Stadium Liability Lawyers

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What Are Stadium Liability Laws?

Stadiums are indoor and outdoor structures used for public events such as concerts, conventions, and sporting events.  Injuries that happen in sports stadiums fall into two different categories:

  1. Standard premise liability injuries such as slip and fall accidents
  2. Injuries that occur when fans are hit by a athlete’s ball or a puck

In both types of situations, who is liable for the injury all depends whether the guest assumed the risk of injury for coming to the stadium to watch the sporting event knowing that these injuries can happen or whether the stadium owner did not make the premises safe.

What Duties Does a Stadium Owner Have?

A stadium owner must exercise reasonable care to see that the stadium and the outside of the stadium are reasonably safe.  The owner must warn visitors of hidden dangers and provide safe seating.  An owner must guard against dangers if he has reason to believe they will happen.  If he does not, he is negligent.  Some possible injuries that may occur at stadium include:

How Can I Win a Stadium Liability Case?

In order to win a premise liability or stadium liability case against the owner of the stadium, the injured party must be able to prove that the stadium was negligent in some way. Just because the plaintiff was injured does not automatically make the stadium owner negligent and liable for the injury.  In order to prove that the stadium owner was negligent, you must prove that the owner knew or should reasonably have known that the stadium premises was dangerous, and failed to take steps to fix the problem or prevent the injury.

What Might Show Negligence by the Stadium?

To be negligent, the stadium owner must know, or should have known, about the thing that caused the injury, or the thing must be inherently dangerous.  Some common factors that suggest negligence include:

The owner does not have enough ushers, attendants, supervisors, or personnel to supervise the stadium.

What Are a Fan’s Legal Rights?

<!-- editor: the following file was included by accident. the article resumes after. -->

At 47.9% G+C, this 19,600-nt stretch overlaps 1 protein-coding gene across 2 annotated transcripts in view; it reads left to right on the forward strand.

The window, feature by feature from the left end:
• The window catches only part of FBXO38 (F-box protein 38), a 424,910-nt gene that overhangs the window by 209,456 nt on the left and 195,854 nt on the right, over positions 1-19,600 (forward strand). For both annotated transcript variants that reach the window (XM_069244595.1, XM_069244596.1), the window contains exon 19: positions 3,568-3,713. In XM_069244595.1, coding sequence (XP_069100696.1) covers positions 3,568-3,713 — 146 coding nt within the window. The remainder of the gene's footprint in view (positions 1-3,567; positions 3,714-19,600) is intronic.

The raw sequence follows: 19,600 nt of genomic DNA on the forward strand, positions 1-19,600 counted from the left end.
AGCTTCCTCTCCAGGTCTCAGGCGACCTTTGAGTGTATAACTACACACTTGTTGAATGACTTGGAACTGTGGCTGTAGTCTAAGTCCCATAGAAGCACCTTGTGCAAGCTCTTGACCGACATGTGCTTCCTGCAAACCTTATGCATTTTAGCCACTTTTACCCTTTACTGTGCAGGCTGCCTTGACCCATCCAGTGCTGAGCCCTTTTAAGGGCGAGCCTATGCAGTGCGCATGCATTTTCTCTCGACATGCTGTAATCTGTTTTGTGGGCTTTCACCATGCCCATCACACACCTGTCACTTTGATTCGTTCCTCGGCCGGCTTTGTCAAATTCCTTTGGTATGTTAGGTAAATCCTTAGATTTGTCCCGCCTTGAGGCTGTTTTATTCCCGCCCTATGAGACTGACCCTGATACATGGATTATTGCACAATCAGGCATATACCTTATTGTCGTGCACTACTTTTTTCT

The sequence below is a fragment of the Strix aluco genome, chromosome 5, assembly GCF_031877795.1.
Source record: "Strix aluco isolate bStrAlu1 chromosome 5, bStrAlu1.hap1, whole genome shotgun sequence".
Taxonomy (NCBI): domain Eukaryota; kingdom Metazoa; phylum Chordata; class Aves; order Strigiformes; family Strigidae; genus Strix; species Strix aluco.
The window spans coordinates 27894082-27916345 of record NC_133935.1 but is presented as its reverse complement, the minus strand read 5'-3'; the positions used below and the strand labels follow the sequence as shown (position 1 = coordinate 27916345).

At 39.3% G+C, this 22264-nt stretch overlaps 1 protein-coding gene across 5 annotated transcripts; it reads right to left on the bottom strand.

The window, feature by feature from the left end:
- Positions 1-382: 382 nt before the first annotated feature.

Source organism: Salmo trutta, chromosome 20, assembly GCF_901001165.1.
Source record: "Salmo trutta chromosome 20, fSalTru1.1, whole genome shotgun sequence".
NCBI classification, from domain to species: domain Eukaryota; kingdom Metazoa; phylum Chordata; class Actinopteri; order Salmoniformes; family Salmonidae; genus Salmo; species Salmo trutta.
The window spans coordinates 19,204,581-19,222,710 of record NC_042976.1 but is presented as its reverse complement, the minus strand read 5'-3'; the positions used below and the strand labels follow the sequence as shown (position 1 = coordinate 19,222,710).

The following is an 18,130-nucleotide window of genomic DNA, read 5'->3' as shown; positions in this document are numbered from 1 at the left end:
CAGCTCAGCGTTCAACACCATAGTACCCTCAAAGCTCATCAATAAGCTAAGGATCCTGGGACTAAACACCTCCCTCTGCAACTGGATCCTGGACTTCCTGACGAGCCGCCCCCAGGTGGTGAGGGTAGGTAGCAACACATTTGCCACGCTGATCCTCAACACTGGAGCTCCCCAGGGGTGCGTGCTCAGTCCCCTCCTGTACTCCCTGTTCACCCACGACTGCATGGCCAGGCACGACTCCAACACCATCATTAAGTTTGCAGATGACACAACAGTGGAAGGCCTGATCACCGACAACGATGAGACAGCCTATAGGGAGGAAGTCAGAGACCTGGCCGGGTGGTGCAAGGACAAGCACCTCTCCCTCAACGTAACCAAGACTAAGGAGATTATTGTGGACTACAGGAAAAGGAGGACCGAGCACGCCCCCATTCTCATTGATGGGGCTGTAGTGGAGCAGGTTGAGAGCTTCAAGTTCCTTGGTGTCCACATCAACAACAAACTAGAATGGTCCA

There are different standards of care imposed on the stadium owner depending on the event. For example, a baseball stadium is required to protect spectators behind home plate with a protective screen, but not at other places. In a hockey arena, the owner must take steps to protect all spectators from flying pucks. In contrast, a concert at a stadium may not require preventive actions. In addition, there are certain situations where the ticket would have a disclaimer that would state the fan’s rights and obligations trying to minimize any legal rights of the stadium owner. The fan at the stadium must not assume the risk of being injured and know what the risks of attending the events could be. However, having a disclaimer does not make the owner immune from any legal duty to make the stadium safe. The owner still has to take any reasonable steps to make the stadium safe.

What Limits on Liability Are There?

The negligence of the owner must cause the injury and not some other unforeseen event. For example, a panic in a a stadium is not foreseeable, so the owner is not liable for injuries suffered during a panic. Also, the owner is only responsible for unreasonable risks. That means that the owner does not have to fix every possible dangerous condition. If the condition is so obvious that everyone should know to avoid it, then there is no liability. Furthermore, if the defect did not exist long enough for the owner to possibly discover it, there is no liability.  Contributory negligence and assumption of risk may also limit recovery.

Should I Contact a Lawyer if I Have Been Injured at a Stadium?

If you have been hurt or injured during a visit to a stadium, contacting a personal injury lawyer can be extremely helpful. A lawyer can help you pursue a claim based on your injury and recover damages to compensate you.

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Last Modified: 10-15-2015 06:17 PM PDT

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